Abs, Yemen — The doctors and nurses at the malnutrition ward in Abs Hospital are used to scrambling — there is rarely enough time in the day to see the number of emaciated children that come in. But things have never been quite this bad.
In the past few months, the power has dropped out daily and high fuel prices mean they can’t always keep their generators going. When that happens, their monitors and ventilators switch off. Children who could have been saved, die.
“Those who aren’t killed by the airstrikes or this war? They will die from shortages in medical supplies,” Dr. Ali Al Ashwal tells CNN at the hospital in Hajjah, northwest of the capital, Sanaa.
In March, the Trump administration and the US’ key regional allies, Saudi Arabia and the United Arab Emirates, slashed their funding to the United Nations’ appeal for Yemen. The funding cuts mean reduced health care services for Yemeni civilians, with some forced to close. They have also forced aid agencies to stretch food assistance thin.
This state of affairs is evident at Abs Hospital. In the first half of the year, it received nearly 700 patients suffering from malnutrition. In August, the case load was double the average monthly total, according to hospital staff.
“Our clinic usually takes between 100 and 150 cases in a month, and in one month we have received approximately double the amount. While at the same time, medical supplies have decreased,” Dr. Al Ashwal said.
“The hardest part is when we lose a child when there could have been a chance for them to survive — if the situation was different.”
Those cuts have largely impacted areas in the north controlled by the Iran-backed Ansarullah — known as Houthi rebels — whom the US and several other donor nations accuse of interfering in humanitarian operations.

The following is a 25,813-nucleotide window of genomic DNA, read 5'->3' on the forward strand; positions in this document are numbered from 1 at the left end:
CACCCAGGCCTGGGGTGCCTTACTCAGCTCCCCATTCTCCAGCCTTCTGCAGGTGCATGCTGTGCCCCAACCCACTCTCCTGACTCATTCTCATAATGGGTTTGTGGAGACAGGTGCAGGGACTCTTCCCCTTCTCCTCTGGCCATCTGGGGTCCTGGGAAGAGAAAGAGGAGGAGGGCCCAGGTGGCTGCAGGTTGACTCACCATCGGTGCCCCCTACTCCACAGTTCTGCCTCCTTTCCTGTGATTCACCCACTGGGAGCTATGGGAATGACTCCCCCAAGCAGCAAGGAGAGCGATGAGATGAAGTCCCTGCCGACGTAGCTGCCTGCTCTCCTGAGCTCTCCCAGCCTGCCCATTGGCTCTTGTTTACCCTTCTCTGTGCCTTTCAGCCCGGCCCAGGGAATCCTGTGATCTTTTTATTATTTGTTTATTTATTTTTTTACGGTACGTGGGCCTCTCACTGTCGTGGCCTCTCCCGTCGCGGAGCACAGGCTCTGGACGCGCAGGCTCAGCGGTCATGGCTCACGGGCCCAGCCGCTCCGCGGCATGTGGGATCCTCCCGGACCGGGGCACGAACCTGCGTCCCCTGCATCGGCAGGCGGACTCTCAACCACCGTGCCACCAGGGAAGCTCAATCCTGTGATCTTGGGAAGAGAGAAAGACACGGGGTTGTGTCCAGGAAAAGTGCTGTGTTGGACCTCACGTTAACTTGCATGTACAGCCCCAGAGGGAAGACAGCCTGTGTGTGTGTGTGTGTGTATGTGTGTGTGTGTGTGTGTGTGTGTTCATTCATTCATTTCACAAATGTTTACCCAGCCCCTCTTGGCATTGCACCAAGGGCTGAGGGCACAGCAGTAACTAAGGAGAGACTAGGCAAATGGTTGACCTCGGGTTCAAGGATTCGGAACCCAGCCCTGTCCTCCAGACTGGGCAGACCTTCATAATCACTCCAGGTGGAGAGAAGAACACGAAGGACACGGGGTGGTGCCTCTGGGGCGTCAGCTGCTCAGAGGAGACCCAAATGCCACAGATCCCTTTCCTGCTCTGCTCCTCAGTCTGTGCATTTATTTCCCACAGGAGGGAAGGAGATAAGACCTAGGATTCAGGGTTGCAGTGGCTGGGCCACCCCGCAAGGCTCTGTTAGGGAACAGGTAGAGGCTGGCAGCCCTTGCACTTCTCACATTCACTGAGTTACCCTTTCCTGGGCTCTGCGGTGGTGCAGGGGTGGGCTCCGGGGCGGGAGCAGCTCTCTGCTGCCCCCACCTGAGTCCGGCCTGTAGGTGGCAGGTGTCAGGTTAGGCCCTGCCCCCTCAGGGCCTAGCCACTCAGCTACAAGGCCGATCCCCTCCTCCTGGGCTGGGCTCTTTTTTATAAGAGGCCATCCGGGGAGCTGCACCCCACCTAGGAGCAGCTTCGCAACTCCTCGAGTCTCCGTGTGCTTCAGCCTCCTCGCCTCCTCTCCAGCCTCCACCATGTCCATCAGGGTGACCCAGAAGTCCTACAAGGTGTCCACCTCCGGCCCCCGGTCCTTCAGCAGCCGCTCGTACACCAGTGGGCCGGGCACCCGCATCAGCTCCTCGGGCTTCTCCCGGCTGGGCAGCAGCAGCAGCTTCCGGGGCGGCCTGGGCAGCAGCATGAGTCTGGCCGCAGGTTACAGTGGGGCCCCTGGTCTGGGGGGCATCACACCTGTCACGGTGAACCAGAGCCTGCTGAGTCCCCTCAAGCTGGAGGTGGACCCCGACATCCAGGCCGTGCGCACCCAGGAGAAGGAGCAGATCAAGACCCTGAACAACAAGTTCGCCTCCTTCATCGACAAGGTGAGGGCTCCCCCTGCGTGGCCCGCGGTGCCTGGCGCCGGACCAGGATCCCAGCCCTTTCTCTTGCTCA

Despite the US’ sizeable cut in funding, it is still the biggest donor to the UN’s Yemen appeal.
A spokesperson for the United States Agency for International Development (USAID) told CNN that the country would resume all operations in the Houthi-controlled north “when we are confident that our partners can deliver aid without undue Houthi interference and account for US assistance.”
The spokesperson pointed to unmet commitments from “other donors” as the reason for the funding shortfall among UN agencies in Yemen, saying “the United States encourages all donors, including those in the Gulf region, to contribute additional funding, to fulfill their 2020 pledges in a timely manner, and for all assistance to be provided according to humanitarian principles.”
Support pledged to the UN by Saudi Arabia for Yemen more than halved this year. In 2019, it delivered more than $1 billion, and this year it has pledged $500 million. The UN says that just $23 million of that money has come through its appeal.
A spokesperson for Saudi Arabia’s King Salman Humanitarian Aid and Relief Center told CNN the country had been ready to hand over the rest of the money in July but was now waiting to finalize agreements with the agencies “to ensure that the pledged amount is not diverted to other purposes outside of fulfilling the humanitarian needs.” Like the US, it cited concerns of appropriation of aid by the Houthi rebels.
“We expect that these agreements will be signed soon, and that the total remaining pledged amount will then be released immediately to the UN agencies and other international organizations,” the spokesperson said.
The spokesperson also mentioned concerns about Houthi rebels obstructing and diverting aid. “As such, the UAE regularly evaluates the efficacy of its aid programs in Yemen and adjusts its approach accordingly. The UAE’s commitment to the Yemeni people is unwavering — the UAE will continue to be one of the largest donors to Yemen for as long as support is required,” they said.
All three countries have donated tens of millions of dollars and other aid to Yemen through other channels outside of the appeal.
The UN’s humanitarian chief Mark Lowcock told CNN on Monday that while the Houthis’ obstruction is an issue, the funding crisis is having a far greater impact on the lives of Yemenis.
“What’s bringing people to the brink of starvation is the fact that we have no money. And I do think it’s particularly reprehensible for countries which were contributing last year, said they were contributing again…